Between each of these defences were Intermediate positions which were manned by small detachments. There were not intended to be defensive positions, rather outposts used to maintain continuous surveillance of the coasts. Then in the last months before the invasion Hitler added huge fortresses at the defence sectors where he thought the Allies were more likely to strike.

    By the time of the invasion, 12,247 of the planned 15,000 fortifications had been completed along with 943 on the Mediterranean coast.
    Half a million beach obstacles had been deployed along with six and a half million mines.


    Cheers,
    marcus
     
  2. canuck

    canuck Token Colonial Patron

    He who defends everything defends nothing.

    Frederick II
     
  3. Smudger Jnr

    Smudger Jnr Our Man in Berlin

    I am guilty of saying this before, but having shares in the European concrete companies must have been a good little earner.

    I just wonder what was the total tonnage of concrete poured during the war years!

    Regards
    Tom
     
  4. bern

    bern Senior Member

    I feel sorry for the slave labour that had to build it, i wonder if they sabotaged the materials as they built it?.
     
  5. marcus69x

    marcus69x I love WW2 meah!!!

    Apparantly so Bern. I know I would :D

    as above
    using local materials left the construction wide open to sabotage. Forced labourers put too much sand in the mix, or even sugar, leaving the concrete much weaker than specification.
     
  6. James S

    James S Very Senior Member

    Hitler declared that "I am the Greatest Fortress" builder of all time"..... (not).
     
  7. bern

    bern Senior Member

    Apparantly so Bern. I know I would :D

    as above

    That will teach me to skip through it!
     
  8. canuck

    canuck Token Colonial Patron

    Hitler declared that "I am the Greatest Fortress" builder of all time"..... (not).

    Agreed.

    Other than the 26 km of actual landing areas in Normandy, the remainder was little more than a monument to futility.
     
  9. singeager

    singeager Senior Member

    Atlantic wall, Maginot line, Siegfried line - all A remarkable feat of engineering
    And a complete waste of time and effort.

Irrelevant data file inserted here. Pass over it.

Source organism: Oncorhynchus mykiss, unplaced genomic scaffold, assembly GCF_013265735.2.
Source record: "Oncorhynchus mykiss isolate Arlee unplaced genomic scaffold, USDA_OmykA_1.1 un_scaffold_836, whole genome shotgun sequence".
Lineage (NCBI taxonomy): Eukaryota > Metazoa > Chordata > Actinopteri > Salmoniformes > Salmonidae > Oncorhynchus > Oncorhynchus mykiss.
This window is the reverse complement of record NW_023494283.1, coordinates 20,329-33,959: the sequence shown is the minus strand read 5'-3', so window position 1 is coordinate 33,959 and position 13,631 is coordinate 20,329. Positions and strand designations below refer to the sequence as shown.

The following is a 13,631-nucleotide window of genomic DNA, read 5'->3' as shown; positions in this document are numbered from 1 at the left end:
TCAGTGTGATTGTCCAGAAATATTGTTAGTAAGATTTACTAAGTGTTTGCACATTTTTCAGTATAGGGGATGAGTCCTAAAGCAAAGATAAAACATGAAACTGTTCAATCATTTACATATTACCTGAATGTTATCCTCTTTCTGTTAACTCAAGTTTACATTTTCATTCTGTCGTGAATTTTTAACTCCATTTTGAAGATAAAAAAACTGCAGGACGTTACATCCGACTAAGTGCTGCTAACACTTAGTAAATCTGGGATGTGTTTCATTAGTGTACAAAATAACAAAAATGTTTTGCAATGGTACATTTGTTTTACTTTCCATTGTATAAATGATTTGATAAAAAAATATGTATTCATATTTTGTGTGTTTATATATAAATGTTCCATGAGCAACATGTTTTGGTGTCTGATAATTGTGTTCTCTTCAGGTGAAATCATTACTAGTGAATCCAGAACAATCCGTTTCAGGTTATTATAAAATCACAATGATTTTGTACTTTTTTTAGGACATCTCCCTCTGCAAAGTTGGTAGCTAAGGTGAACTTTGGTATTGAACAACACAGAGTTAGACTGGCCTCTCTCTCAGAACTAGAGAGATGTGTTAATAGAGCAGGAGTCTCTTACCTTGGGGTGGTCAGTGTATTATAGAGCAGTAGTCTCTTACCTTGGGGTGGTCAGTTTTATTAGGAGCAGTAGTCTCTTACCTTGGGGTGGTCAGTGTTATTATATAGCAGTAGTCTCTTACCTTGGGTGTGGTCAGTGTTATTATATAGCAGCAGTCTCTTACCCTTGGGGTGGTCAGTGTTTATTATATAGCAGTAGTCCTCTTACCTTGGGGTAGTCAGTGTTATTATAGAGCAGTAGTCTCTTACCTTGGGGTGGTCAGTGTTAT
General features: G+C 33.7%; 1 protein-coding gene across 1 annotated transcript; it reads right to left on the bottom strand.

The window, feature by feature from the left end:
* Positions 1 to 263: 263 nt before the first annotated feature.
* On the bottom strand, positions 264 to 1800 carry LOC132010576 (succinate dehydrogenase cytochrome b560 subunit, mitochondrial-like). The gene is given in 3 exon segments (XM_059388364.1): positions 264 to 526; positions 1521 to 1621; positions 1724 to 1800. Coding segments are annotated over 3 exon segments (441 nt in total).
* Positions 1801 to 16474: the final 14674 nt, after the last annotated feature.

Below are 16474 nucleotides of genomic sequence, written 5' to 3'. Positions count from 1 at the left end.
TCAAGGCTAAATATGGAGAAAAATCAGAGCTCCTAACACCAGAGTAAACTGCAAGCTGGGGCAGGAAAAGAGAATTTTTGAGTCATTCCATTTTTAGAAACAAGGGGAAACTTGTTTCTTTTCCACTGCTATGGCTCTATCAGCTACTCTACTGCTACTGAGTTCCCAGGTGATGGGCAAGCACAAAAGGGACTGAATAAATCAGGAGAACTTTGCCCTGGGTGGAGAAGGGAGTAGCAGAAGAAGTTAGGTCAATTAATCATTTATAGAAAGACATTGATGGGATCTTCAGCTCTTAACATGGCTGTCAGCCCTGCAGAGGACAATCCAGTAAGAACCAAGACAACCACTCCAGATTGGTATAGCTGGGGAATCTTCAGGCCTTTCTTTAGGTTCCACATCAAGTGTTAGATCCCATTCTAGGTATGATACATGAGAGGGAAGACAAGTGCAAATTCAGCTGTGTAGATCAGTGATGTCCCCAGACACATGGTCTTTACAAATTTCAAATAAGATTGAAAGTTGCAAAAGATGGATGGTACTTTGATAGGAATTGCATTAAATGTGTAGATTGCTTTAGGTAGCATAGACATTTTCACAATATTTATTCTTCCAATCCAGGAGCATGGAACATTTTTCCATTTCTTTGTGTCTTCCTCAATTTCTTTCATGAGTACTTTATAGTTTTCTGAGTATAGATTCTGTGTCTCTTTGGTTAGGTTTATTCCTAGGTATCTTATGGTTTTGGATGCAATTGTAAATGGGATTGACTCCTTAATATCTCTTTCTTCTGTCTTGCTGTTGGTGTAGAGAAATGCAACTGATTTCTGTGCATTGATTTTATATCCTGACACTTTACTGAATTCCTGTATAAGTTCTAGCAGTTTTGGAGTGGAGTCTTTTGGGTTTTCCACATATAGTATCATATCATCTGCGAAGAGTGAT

By the way there’s nothing low quality or inferior regarding the British invented ‘ordinary Portland’ cement.

    And the German specification of cement was invented and developed by William Aspdin of Northfleet, Kent.
    He latter moved there to Germany to show them how to do it back in 1853.

    Of course the cement/concrete produced in other parts of the world may not have been so good a German stuff because they did not read the manual and follow the instructions.:D

    Singe (I. Eng Civils, MCIHT)
     
  10. Jakob Kjaersgaard

    Jakob Kjaersgaard Senior Member

    I feel sorry for the slave labour that had to build it, i wonder if they sabotaged the materials as they built it?.

    A museum in the northwestern part of Jutland, Denmark, where the atlantic wall is located in Denmark actually describes how the locals who were forced to help build the bunkers indeed mixed too much sand in the concrete to make it more unstable. That is when they had the chance, and they weren't being watched by the wehrmacht.

    However everytime I go to explore the atlantic wall in this country it always strikes me just how solid these structures are after all these years though. It does take some solid ingenurity to make these emplacements standing after almost 70 years. Especially with the costal erosion rates around the west coast.
     
  11. von Poop

    von Poop Adaministrator Admin

    George Forty's 'Fortress Europe - Hitler's Atlantic Wall' - well worth a shufti.
    Lots of good stuff on construction, occupation, and breaching of the wall. Well illustrated with plans & photographs, and scattered with Forty's usual anecdotal notes from people who were there at different times.
    It's one of my favourite WW2 books in the 'slightly unusual technical' category, and sits well with Neil Short's 'Tank Turret Fortifications' as a rough guide to the European fortifications and their construction.
     
  12. Jakob Kjaersgaard

    Jakob Kjaersgaard Senior Member

    George Forty's 'Fortress Europe - Hitler's Atlantic Wall' - well worth a shufti.
    Lots of good stuff on construction, occupation, and breaching of the wall. Well illustrated with plans & photographs, and scattered with Forty's usual anecdotal notes from people who were there at different times.
    It's one of my favourite WW2 books in the 'slightly unusual technical' category, and sits well with Neil Short's 'Tank Turret Fortifications' as a rough guide to the European fortifications and their construction.

    Adam, thanks for the heads up. Just ordered Forty's book :)